Can NATO spend smarter?

NATO members are expected to recommit to spending 2 percent of their GDP on defense – a target that few have met. But experts say what they spend on defense is less important than how they spend it.

Matt Dunham/AP
A NATO-Afghanistan round table meeting takes place during the NATO summit at the Celtic Manor Resort in Newport, Wales on Thursday. In the two-day summit, leaders will discuss the situation in Ukraine and Afghanistan, among other issues.

At NATO’s biannual summit that opened in Wales today, leaders are expected to pledge to increase their spending on defense, a key political issue that has dogged the alliance for years.

The US has argued with European nations over inadequate defense spending for years, and the breakthrough seems to have come with a sense of urgency, as complex threats have multiplied in the Middle East and Russia.

But the pledge is non-binding, and experts say that  instead of simple quantity – all members are required to spend 2 percent of GDP on defense – the benchmark should related to better outcomes: more and cheaper collaboration, focused on specific plans to show members where their money goes and why.

“I think the 2 percent goal is a blunt instrument, and like all blunt instruments it has effect, but I think it would better to have a precision-guided theory about the spending,” says retired Adm. James Stavridis, dean of The Fletcher School at Tufts University and former Supreme Allied Commander at NATO. “The key is spending intelligently and doing it in a way that does not duplicate a lot of effort around the alliance.” 

Alternatives to '2 percent'

Europeans together account for just a third of NATO’s annual budget, with the US funding the rest – a sore point for many in Washington. Only four members met spending standards last year: the US, UK, Greece, and Estonia.

And even for those that have met targets, like Greece, the money is not always spent in the right way. Too often budgets are dominated by salaries or pensions, or large standing formations and heavy tank units that don’t match the nimble, deployable forces that NATO envisions for its future. 

“You may spend a lot of money on defense, but if you spend it wrong, your armed forces are a lot less relevant for your allies,” says Vivien Pertusot, head of the Brussels office of the French Institute of International Relations. 

Stavridis says that NATO could give countries specific spending targets on key items, like high-tech interoperable systems, cyber capability, or special forces. Indeed, according to The Wall Street Journal, the recommitment to defense spending includes a pledge to spend 20 percent of the budget on investment, at Germany’s pushing.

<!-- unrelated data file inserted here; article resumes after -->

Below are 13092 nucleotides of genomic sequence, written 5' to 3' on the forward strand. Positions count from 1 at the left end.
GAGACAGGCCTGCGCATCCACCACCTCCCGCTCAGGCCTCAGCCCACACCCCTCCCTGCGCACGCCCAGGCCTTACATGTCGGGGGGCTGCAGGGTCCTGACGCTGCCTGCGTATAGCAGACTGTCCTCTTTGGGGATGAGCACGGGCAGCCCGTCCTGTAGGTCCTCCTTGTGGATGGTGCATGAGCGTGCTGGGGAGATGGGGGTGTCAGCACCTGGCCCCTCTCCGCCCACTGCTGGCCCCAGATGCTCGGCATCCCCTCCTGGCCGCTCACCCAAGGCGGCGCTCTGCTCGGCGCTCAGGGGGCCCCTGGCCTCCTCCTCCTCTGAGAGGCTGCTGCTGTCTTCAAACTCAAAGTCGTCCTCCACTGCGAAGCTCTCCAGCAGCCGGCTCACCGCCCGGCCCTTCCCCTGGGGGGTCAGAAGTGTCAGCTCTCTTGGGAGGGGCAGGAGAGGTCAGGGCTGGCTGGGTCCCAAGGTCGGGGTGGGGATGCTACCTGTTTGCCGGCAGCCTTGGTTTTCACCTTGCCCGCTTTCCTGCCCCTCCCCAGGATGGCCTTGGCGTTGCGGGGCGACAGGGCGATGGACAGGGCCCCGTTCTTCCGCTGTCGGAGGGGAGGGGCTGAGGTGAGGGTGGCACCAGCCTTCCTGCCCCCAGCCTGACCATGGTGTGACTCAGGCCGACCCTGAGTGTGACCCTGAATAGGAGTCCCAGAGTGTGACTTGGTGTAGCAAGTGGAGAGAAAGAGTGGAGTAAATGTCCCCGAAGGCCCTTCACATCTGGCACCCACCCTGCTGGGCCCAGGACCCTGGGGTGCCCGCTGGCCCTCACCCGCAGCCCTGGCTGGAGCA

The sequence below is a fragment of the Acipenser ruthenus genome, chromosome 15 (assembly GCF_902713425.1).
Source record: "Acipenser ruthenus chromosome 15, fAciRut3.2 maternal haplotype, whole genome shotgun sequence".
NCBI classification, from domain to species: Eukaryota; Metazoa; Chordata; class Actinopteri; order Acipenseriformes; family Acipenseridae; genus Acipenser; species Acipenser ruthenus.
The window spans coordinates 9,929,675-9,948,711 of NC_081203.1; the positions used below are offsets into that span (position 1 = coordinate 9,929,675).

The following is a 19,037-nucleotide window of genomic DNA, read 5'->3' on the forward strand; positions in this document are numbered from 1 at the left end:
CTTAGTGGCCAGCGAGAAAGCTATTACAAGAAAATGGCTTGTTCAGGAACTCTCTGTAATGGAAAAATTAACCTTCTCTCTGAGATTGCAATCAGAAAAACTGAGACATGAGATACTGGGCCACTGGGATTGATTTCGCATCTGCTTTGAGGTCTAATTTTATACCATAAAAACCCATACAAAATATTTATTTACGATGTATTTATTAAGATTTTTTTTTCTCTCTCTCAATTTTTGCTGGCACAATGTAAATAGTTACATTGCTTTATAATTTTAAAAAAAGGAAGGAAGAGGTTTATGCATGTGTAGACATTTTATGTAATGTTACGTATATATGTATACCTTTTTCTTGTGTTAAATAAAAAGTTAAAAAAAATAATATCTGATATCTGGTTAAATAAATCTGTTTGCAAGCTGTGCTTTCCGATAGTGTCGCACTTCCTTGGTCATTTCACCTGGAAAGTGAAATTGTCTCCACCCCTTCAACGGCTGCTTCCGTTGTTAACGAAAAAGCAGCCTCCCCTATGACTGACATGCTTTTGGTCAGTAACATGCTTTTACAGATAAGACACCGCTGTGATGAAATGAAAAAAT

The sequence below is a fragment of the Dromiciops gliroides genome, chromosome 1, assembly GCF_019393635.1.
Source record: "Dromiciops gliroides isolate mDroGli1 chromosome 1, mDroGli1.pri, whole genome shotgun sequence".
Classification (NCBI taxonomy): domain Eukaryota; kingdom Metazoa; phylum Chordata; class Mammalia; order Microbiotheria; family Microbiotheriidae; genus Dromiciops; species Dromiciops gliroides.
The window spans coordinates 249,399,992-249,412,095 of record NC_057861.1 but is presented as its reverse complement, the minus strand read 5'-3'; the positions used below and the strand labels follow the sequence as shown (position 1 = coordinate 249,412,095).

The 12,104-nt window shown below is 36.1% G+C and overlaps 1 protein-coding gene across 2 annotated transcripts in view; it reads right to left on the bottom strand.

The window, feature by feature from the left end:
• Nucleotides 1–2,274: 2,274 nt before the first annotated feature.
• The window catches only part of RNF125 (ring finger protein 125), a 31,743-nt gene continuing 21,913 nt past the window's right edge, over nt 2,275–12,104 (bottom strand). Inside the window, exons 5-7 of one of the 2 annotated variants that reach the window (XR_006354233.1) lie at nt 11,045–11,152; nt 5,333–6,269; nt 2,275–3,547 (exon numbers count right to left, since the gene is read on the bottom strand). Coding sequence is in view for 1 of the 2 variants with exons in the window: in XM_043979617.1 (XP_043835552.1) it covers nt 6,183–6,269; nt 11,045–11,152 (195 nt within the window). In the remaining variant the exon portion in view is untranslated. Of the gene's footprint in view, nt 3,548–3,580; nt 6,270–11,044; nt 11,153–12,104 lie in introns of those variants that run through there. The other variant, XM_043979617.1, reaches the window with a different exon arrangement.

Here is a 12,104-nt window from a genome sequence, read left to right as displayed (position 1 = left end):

Christian Mölling, a research fellow at the German Institute for International and Security Affairs (SWP) in Berlin, would welcome such a shift in message. He calls the 2 percent target an American-driven illusion, one that many pacifist European nations bridle at. “You have to make a business case, and the Americans are not making a business case by saying ‘2 percent,’” says Mr. Mölling.

For example, were Germany to increase defense expenditures to 2 percent of GDP immediately, it would amount to 20 billion euros. Mölling says this is unthinkable for Germany, one of Europe's most militarily reticent countries. But “by saying we have a problem in the East and the only way to neutralize it is by doing A, B, C, I think the Germans would do it.”

Rapid response

A Readiness Action Plan proposed by NATO Secretary General Anders Fogh Rasmussen this week is one concrete step forward. While the details are still to be unveiled, it would consist of a force of 4,000 from around the member states that would be quickly deployable, to “ensure that we have the right forces and the right equipment in the right place,” Mr. Rasmussen said.

It would also entail an element of pooling resources that could become more crucial to NATO as it moves forward. The idea is to prevent overlap – that not every country needs every capability, and the alliance doesn’t need millions of men and women under arms.

NATO’s experience with pooling thus far, through its 2011 “Smart Defense” program, has been a mixed bag, says Mr. Pertusot. Sovereign states have been reluctant to cooperate on sensitive matters or give up capabilities.  But translating what he says is a good idea on paper into practice will “be more salient in the coming years, as more countries realize they need to keep some good capabilities but their resources are scarcer,” says Pertusot.

This could be a selling point for governments, too.  Mölling argues that Germany could provide “enablers,” systems such as intelligence that enable the deployment of armed forces. It’s a way to convince a country still skeptical of combat operations or procurements to contribute. At the end of the day, says Stavridis, NATO sets the goal, but national governments are the ultimate arbiters of their defense budgets.

“Governments have to go to their people with a narrative, and say ‘look what a smart job we are doing pooling and therefore saving money, even though we are spending money,’” he says.

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